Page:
Teitelbaum did find some allies among counter-protesters in the audience. “Isn’t it stereotyping on the protesters’ part to say that kimono represents Japan and to put so much weight into just wearing a kimono?” said Timothy Nagaoka, a counter-protester who teaches Japanese to Boston elementary school students. “For a Japanese person, kimono is just clothing, and there’s really nothing sacred to it. And I feel it’s the protesters who placed the kimono up on a pedestal.”

Some panelists also took a less combative stance. Independent scholar Reiko Tomii, for instance, discussed the cultural history and uses of the kimono and described the Japanese response to the controversy.

“As far as I know they are very puzzled,” said Tomii. “The Boston museum missed a great opportunity to highlight their collections, which can be very teachable.”

Other panelists included scholar Ryan Wong and Barbara Lewis, who directs the William Monroe Trotter Institute for the Study of Black History and Culture at the University of Massachusetts Boston.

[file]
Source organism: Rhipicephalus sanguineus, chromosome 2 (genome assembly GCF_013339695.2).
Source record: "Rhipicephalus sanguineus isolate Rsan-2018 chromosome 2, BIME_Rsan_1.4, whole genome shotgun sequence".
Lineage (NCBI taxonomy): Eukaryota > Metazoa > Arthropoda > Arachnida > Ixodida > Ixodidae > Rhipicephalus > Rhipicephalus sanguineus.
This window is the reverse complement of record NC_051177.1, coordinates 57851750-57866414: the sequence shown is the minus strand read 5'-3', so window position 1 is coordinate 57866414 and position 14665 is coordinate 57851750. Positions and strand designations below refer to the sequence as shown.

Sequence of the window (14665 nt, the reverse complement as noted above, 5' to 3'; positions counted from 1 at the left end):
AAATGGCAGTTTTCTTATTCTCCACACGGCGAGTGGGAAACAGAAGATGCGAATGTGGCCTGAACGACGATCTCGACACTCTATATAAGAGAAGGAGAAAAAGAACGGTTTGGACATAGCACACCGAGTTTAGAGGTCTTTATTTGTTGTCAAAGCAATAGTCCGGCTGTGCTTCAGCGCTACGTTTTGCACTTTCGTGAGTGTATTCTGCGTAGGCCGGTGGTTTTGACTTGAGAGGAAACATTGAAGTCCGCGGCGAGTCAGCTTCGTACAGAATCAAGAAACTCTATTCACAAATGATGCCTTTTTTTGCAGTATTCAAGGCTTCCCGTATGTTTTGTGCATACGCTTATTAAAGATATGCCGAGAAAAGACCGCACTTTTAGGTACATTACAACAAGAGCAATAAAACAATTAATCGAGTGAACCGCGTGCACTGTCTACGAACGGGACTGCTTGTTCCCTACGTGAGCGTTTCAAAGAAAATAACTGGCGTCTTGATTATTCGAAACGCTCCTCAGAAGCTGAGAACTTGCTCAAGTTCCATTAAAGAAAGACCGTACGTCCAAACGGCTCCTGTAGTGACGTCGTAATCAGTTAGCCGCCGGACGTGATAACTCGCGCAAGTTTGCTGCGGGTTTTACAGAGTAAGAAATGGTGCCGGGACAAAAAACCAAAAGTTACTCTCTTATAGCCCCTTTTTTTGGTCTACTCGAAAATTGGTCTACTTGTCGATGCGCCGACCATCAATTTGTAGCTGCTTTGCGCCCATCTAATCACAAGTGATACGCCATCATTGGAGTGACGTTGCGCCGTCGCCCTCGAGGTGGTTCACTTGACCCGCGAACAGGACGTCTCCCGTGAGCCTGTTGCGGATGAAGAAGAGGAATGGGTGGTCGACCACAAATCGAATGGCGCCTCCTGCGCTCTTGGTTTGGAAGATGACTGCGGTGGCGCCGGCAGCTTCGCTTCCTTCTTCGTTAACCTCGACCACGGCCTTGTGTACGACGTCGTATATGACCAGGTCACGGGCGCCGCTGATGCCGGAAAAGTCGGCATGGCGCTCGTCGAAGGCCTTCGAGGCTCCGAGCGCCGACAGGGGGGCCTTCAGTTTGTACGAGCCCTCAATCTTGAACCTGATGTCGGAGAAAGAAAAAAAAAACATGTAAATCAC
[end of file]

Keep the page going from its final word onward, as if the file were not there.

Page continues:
Teitelbaum said he was listening to the audience’s grievances, but thought the term white supremacy was “a bit mischievous.”

“I don’t accept the white supremacy label, but I do accept what you’re saying, that collections are fraught with many histories,” he said.

“What I would hope out of this — and I’m listening carefully, because this is just what I need to hear — [is] that we will find ways to engage with communities and individuals, thought leaders, who want to help us interpret works of art in our space.”


Malcolm Gay can be reached at malcolm.gay@globe.com
Follow him on Twitter at @malcolmgay.